This is the kind of cross-country running the Bentayga excels at. And can keep up all day. It's no less physically attractive. But as a package it makes some sort of sense, the range putting more distance between you and that opportunist steak bake when you stop for a fill-up. Which is good. Because getting pastry crumbs out of the quilting is an absolute nightmare.


BENTLEY BENTAYGA DIESEL
Engine
: 3,956cc V8 twin-turbo diesel with electric compressor
Transmission: 8-speed automatic, four-wheel drive (40:60 F:R torque split, Torsen centre differential, open rear differential)
Power (hp): 435@3,750-5,500rpm
Torque (lb ft): 664@1,000-3,250rpm
0-62mph: 4.8sec
Top speed: 168mph
Weight: 2,499kg (to DIN, excluding driver)
MPG: 35.3 (NEDC combined)
CO2: 210g/km
Price: £137,800 (£205,380 as tested, comprising Ice paint £4,500; body coloured lower bodywork £1,050; boot carpet overmat £495; contrast stitching £1,560; hand stitching to steering wheel £165; Mulliner driving specification £11,735; All-Terrain Specification £4,955; City Specification £4,330. Four Seat Comfort Specification £8,675; Sunshine Specification £1,630; Touring Specification £6,195; heated steering wheel £395; deep pile overmats £390; first aid kit and warning triangle £105; Liquid Amber veneer £1,445; Smoker's Specification £460; veneered centre fascia panel £505; rear-seat entertainment £5,635; digital TV £965; hands-free tailgate £650; mood lighting £370; Naim for Bentley audio system £6,615; valet key £220; Glazing Specification £1,010; veneered picnic tables £1,640, Bentley Dynamic Ride £3,885)

 

 

 

 

 

 

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Comments (89) Join the discussion on the forum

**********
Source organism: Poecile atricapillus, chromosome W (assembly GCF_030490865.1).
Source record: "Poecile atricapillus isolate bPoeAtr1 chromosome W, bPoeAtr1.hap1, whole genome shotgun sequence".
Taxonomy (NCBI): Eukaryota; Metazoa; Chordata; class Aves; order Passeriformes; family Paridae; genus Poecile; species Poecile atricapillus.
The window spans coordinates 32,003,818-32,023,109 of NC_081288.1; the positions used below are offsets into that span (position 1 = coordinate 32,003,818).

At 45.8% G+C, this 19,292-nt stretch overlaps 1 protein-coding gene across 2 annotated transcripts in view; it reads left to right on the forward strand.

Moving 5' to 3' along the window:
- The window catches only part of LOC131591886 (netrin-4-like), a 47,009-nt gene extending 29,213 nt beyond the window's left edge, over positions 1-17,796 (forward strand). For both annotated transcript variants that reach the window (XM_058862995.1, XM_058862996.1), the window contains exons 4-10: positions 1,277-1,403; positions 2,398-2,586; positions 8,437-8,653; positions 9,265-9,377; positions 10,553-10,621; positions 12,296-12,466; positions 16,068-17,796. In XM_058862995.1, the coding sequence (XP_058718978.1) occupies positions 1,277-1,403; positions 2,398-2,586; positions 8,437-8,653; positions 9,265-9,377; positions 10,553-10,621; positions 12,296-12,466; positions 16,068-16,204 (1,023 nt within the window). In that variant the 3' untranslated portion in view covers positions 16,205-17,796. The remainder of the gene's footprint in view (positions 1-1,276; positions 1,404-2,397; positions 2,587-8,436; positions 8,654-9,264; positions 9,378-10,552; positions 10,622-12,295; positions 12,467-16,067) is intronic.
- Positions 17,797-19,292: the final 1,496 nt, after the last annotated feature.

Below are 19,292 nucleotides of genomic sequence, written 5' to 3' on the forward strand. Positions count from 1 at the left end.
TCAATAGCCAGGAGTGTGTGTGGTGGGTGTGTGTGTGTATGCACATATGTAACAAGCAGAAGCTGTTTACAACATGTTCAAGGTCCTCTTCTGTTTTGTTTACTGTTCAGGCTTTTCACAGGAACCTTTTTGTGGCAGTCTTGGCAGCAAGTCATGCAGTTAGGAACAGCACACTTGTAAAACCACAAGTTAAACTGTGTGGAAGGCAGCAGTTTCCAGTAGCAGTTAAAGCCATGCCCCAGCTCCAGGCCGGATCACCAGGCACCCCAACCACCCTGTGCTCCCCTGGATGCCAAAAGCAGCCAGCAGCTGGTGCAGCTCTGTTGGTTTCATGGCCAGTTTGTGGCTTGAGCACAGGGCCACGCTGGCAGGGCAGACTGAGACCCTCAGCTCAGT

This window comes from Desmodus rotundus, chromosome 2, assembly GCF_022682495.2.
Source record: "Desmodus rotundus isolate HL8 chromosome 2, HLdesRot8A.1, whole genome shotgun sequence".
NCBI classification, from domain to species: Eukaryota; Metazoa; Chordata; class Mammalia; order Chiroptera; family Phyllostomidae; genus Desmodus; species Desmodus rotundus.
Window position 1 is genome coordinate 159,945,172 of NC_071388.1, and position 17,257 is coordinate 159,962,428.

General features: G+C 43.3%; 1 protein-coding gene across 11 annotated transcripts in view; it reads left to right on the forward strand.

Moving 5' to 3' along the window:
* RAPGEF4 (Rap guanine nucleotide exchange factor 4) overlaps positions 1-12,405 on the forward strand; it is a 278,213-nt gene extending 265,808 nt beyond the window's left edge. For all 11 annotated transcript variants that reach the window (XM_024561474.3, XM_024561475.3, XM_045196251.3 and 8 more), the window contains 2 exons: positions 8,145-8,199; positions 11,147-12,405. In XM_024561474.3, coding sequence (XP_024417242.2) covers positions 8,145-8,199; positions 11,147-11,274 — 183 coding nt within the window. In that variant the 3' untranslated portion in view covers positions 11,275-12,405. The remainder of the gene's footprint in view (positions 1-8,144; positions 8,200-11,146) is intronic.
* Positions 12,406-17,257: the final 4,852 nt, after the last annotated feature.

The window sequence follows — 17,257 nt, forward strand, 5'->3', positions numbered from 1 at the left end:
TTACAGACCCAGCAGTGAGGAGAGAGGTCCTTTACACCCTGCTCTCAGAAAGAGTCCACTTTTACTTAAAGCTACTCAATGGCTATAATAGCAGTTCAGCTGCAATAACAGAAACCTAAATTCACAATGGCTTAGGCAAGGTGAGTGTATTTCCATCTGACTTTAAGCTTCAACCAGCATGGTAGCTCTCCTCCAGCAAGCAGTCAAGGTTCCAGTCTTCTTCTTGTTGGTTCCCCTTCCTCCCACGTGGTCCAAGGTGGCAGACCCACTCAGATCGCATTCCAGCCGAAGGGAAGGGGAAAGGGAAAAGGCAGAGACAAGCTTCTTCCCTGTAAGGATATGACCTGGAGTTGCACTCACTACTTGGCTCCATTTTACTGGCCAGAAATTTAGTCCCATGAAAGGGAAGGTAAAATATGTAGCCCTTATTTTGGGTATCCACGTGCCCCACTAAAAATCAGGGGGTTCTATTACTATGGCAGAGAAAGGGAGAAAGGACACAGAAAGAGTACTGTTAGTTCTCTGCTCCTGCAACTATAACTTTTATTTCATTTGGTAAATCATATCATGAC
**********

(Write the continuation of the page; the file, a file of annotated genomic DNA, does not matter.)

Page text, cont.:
• Hairymonster 25 Sep 2017

    Extras:

    Mulliner driving specification £11,735
    All-Terrain Specification £4,955
    City Specification £4,330
    Four Seat Comfort Specification £8,675
    Sunshine Specification £1,630
    Touring Specification £6,195
    Rear-seat entertainment £5,635
    Naim for Bentley audio system £6,615
    Bentley Dynamic Ride £3,885

    Someone is seriously taking the p**s with those extras.

    Spending more than 130 large on a land yacht like this, I would expect all that gear to be standard.

  • jhonn 25 Sep 2017

    Hairymonster said:
    Someone is seriously taking the p**s with those extras.
    Not really - people buy these things because they are expensive - got to have some way to show the proles how affluent you are. wink

    (If they were 'reasonably' priced they wouldn't be as attractive to the clientele that do buy them.)

  • sidesauce 25 Sep 2017

    It'll be interesting to see how well this diesel version will sell. They already seem to be popping up everywhere in the petrol form...

  • numtumfutunch 25 Sep 2017

    PH said:
    Price: £137,800 (£205,380 as tested)
    Surely a strong entry for cost of options as percentage of car?

  • Rethw 25 Sep 2017

    Is it just me or does that interior already look quite dated, maybe the the colour choices?